The Rangers now have Darvish, meaning they will have little or no interest going forward in Edwin Jackson, Roy Oswalt or Hiroki Kuroda. Those and other free-agent starters could fall like dominoes now that Darvish is ostensibly settled.
Jackson, by the way, is a free-agent bargain waiting to happen.
No one was less happy with the final destination for Yu Darvish than Scott Boras.
The player-representation maestro seemed to have a nice, neat house of cards built, on top of which he was ready to place a $150 million-plus contract for client Prince Fielder as a capstone.
The exhale the Rangers gave when their top objective became reality blew down Boras's house.
Fielder is a great player, the kind that very rarely hits the free-agent market. He should command at least 75 percent of what Albert Pujols made, but given the loss of perhaps his top big-money suitor, a more realistic number might now be $125 million.
That can still be saved. Boras could probably put Fielder on the Chicago Cubs for $140 million over five seasons, which would give his client the highest annual salary of any player in baseball. The Blue Jays might do a spite deal for Fielder, trying to salvage the situation from their own public perspective.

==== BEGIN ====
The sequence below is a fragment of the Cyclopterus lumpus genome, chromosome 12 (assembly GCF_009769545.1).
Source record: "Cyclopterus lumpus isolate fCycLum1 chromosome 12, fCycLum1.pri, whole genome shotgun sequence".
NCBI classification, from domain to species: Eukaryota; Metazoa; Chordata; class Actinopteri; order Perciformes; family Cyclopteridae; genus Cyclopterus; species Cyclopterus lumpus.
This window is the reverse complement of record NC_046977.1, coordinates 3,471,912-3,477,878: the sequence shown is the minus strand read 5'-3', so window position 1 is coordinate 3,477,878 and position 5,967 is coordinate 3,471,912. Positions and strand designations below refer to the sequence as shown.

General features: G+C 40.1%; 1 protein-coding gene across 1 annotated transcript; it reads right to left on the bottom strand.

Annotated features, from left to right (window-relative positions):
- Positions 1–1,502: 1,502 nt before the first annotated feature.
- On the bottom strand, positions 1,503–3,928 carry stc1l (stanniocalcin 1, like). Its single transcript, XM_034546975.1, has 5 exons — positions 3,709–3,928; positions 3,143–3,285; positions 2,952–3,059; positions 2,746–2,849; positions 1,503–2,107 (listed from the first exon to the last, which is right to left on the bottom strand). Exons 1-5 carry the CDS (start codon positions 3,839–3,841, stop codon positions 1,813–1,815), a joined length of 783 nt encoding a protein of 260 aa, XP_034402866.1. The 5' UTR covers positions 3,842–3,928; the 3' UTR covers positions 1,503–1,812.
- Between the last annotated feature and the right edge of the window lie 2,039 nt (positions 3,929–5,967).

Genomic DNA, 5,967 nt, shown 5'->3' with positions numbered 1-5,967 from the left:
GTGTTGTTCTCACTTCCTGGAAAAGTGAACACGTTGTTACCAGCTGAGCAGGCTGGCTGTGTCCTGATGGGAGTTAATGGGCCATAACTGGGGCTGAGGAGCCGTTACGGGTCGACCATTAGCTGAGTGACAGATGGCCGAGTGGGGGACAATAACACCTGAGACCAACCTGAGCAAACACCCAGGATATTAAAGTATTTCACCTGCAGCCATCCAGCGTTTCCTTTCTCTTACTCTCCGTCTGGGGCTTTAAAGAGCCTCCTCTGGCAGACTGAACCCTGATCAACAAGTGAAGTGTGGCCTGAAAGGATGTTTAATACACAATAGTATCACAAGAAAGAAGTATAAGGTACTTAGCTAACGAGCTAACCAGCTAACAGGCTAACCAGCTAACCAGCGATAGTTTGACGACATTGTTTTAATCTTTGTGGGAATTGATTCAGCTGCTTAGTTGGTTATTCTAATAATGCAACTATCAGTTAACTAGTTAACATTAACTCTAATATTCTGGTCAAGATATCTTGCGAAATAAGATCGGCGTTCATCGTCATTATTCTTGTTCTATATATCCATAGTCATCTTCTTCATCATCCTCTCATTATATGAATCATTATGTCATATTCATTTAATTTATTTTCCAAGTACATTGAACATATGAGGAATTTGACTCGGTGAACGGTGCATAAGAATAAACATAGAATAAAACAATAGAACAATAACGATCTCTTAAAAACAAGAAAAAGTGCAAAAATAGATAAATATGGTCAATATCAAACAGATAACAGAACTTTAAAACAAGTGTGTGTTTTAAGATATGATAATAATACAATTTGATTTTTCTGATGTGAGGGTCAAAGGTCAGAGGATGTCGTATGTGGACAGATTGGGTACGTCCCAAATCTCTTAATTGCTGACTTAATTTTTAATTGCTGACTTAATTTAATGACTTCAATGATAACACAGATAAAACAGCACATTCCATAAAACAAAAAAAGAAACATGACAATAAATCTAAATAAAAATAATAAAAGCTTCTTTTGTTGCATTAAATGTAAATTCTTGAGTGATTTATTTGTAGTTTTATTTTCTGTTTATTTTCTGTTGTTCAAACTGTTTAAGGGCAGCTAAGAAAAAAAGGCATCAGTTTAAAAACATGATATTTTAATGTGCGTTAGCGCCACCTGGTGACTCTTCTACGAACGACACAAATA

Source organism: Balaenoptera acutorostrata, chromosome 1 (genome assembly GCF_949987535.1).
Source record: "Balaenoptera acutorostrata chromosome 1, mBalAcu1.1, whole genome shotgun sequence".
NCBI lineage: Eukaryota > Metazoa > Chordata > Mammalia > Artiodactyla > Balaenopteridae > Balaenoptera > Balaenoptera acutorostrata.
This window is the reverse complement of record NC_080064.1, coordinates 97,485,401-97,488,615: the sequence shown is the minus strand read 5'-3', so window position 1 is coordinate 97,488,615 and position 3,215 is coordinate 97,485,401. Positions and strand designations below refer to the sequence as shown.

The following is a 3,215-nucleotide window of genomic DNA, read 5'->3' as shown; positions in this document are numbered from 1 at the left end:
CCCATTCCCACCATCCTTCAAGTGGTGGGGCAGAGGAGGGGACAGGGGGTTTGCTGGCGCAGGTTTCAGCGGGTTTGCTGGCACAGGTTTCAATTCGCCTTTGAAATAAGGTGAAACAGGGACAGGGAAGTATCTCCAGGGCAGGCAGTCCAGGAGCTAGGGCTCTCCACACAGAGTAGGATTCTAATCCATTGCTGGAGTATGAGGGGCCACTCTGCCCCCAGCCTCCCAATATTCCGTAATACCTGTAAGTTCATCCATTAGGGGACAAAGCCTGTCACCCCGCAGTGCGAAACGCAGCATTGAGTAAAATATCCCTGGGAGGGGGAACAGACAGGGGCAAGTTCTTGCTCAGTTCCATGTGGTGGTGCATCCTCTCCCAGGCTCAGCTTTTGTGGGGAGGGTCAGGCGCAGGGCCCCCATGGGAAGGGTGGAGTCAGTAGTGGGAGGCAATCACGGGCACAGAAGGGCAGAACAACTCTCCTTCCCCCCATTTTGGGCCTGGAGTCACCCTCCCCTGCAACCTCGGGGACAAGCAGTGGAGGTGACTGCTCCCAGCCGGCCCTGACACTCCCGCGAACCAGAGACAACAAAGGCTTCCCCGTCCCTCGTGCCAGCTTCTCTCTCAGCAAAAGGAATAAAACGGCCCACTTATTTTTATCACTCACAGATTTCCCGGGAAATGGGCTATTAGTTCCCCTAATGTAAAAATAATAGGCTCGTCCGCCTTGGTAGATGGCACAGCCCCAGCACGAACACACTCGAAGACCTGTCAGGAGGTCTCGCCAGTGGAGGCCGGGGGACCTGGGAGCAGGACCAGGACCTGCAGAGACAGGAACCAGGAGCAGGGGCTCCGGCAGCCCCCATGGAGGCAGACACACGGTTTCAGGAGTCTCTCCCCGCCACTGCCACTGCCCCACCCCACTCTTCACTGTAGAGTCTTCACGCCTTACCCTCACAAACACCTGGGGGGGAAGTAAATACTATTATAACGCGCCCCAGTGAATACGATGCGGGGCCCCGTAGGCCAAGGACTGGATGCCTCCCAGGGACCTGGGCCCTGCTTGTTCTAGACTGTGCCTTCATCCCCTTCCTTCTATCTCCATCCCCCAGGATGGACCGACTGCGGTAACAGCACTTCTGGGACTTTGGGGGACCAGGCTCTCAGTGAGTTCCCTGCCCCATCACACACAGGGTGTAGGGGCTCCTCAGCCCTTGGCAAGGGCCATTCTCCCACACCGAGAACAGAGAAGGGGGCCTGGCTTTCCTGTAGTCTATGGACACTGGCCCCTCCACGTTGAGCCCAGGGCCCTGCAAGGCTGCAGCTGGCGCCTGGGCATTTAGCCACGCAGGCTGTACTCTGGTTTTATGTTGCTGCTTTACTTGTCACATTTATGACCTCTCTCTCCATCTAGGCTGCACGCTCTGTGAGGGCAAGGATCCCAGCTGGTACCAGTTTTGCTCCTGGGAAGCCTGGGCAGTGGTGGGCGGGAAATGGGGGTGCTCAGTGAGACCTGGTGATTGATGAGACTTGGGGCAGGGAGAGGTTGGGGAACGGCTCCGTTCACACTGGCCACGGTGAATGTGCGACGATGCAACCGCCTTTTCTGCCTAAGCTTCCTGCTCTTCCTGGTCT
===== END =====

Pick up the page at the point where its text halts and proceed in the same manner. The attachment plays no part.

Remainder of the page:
One way or another, Boras usually figures something out, but the Rangers' big bid took a bite out of the market for one of baseball's best hitters.
With Darvish in the fold, the Rangers project the following starting pitching rotation going forward in 2012:
- Yu Darvish - RHP
- Derek Holland - LHP
- Neftali Feliz - RHP
- Matt Harrison - LHP
- Colby Lewis - RHP
Notably absent from that list is Alexi Ogando, who finished 2011 on a skid that proved his lack of repertoire depth and durability make him an inefficient starting option. He would have been fine as a beck-end rotation man, but he fits much better in a bullpen setup role.
That's the position he will now possess, as Darvish puts an end to the Ogando experiment in the Texas rotation.
It's strange to imagine that the Blue Jays had more at stake than the Rangers did in this affair.
Certainly, they were less invested: If they had been the most ardent suitor for Darvish, they would have him right now. The Rangers also had more to gain from the addition, as it could keep them atop the AL totem pole in 2012. The Jays probably aren't even among the top five teams in the league right now, and adding Darvish only would have bumped them halfway into serious contention.
Yet, it feels like the Jays wanted Darvish worse, and will miss him more than the Rangers would have.
The city has a sizable Japanese population, with whom a big move like this would have been wildly popular. Attendance (of the lack of it) has been a major issue there for a decade, and the brilliant but incremental approach of GM Alex Anthopoulos doesn't seem to be working in terms of regaining the heart of the city.
The Jays could spend big bucks on Fielder, but are a better bet to acquire Matt Garza or Gio Gonzalez and move forward on the same path they have followed. They can only hope that a playoff appearance in 2013 or 2014 can whet enough baseball appetites to lure the fans back to Rogers Centre.